What’s Next for New Dream

We are excited to continue highlighting the important work of CCFC and the Center for Biological Diversity in the months and years to come. The partnership of organizations like these, who are leaders in their own fields, is so critical to bringing needed depth and expertise to New Dream's community. 

New Dream’s Question Consumption program will remain our primary focus. Question Consumption sparks connections across generations and other dimensions of identity—race, class, gender, and more—to find solutions to adopting sustainable lifestyles, while centering the needs and perspectives of those who are most directly impacted by the high costs of consumption and the global climate crisis.

Going forward, we’ll do this work through our Question Consumption Stories Project (we heard you—there will definitely be more storytelling in 2020!) and an exciting new workshop and discussion series to help people understand the varied and nuanced ways that consumption drives destructive behaviors and offers few good choices for people living in marginalized communities. 

Building on New Dream’s history as a first mover in the consumption conversation, we’ll explore how we can leverage the courageous leadership of our founders and longtime environmental activists to support the new leadership and vision of young people. As “OK, boomer” exemplifies, there are painfully few opportunities for real, authentic dialogue across generations—the ones who have led us in the past and the ones who are just picking up the torch now.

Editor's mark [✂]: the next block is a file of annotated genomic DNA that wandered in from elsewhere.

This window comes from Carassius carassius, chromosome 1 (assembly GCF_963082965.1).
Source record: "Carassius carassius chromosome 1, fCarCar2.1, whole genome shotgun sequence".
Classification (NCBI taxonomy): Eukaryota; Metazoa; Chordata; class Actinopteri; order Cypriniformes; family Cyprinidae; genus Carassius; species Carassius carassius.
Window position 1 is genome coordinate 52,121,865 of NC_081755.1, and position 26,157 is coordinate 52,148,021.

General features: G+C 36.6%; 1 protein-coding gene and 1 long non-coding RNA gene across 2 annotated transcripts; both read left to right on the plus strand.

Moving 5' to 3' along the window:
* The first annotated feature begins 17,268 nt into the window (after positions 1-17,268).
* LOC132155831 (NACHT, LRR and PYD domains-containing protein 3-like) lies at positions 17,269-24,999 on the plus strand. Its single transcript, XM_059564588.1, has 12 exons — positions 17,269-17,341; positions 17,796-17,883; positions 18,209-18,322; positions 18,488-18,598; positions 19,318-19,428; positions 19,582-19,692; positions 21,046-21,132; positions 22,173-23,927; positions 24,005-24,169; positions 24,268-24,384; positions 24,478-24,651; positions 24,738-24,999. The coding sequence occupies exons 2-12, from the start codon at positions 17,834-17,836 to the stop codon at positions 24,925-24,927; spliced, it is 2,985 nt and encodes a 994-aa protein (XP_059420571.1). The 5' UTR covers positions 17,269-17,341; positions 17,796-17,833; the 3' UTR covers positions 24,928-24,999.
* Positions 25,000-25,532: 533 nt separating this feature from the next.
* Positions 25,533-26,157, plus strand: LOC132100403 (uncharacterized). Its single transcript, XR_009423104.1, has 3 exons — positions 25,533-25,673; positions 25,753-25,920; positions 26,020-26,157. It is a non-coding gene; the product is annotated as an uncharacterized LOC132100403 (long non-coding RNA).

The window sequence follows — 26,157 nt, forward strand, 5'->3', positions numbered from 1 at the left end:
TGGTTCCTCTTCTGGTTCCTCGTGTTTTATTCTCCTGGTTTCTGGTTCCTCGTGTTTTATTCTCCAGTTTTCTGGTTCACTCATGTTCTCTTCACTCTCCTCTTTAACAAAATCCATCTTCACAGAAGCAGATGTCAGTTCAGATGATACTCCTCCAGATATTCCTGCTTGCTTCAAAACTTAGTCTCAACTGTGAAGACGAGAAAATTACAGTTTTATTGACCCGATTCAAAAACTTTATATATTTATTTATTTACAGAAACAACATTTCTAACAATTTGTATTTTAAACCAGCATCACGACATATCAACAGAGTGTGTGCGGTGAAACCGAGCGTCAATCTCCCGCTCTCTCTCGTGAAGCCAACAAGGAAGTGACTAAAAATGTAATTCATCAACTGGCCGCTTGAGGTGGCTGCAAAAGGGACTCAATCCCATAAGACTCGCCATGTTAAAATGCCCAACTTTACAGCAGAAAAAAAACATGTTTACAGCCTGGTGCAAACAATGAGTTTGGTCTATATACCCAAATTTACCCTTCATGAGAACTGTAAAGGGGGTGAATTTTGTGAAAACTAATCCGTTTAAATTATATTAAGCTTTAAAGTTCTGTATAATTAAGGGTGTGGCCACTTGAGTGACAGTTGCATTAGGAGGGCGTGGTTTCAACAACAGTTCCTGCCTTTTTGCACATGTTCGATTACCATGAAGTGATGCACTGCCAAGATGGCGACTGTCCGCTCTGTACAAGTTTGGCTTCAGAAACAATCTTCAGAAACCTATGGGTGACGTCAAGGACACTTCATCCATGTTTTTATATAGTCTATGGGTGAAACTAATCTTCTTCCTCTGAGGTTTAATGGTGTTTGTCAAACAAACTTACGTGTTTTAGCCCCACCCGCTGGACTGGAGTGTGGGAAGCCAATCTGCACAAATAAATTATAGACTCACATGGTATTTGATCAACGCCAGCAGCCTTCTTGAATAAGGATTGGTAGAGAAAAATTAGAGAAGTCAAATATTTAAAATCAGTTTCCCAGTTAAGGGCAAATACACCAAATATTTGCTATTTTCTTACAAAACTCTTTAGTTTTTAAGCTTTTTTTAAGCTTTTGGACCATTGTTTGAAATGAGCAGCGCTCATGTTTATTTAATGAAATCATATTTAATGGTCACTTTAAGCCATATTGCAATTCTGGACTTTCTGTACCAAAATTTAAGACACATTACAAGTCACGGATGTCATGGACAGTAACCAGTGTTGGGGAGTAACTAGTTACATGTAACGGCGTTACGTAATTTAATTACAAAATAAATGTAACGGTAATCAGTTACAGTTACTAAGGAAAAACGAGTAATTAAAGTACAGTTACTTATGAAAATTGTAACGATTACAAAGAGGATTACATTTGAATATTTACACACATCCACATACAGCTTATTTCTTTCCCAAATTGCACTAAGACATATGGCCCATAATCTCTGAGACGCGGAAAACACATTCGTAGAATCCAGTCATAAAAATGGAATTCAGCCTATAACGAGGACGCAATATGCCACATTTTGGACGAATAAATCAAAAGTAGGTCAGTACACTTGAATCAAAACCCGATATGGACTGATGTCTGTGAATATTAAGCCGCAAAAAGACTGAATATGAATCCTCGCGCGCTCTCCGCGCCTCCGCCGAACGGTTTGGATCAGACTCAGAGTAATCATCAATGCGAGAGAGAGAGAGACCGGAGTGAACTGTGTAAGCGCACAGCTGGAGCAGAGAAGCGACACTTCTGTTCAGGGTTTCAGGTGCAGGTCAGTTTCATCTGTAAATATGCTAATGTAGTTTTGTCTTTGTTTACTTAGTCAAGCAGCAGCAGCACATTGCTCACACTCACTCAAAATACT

In addition to our renewed commitment to youth and multigenerational dialogue, we’ll be working together with international partners to build a movement to confront the outsized role that consumption plays in driving the global climate crisis. 

In addition to our renewed commitment to youth and multigenerational dialogue, we’ll be working together with international partners to build a movement to confront the outsized role that consumption plays in driving the global climate crisis. We are excited to work across geography, race, class, gender, and more, and do what we have always done— to normalize sustainable lifestyles and improve well-being for people and planet—this time at a more intentionally global scale. 

One thing that has been true of New Dream since our founding: we have remained committed to delivering positive, solutions-oriented resources to our community, as evolving norms, behavior, scientific research, and environmental crises create new context for our work. As our landscape has shifted, in part as a result of our efforts to normalize new behaviors, we have adapted and shifted the way we work as an organization, and what we offer.

Through it all, New Dream has always centered human connection—the beating heart of well-being—in our solutions to the problems of runaway consumption. At its core, our effort to Question Consumption is meant to help us see our connection to one another, across ages, cultures, and belief systems. We believe now more than ever that this focus will serve us well, as we continue to evolve.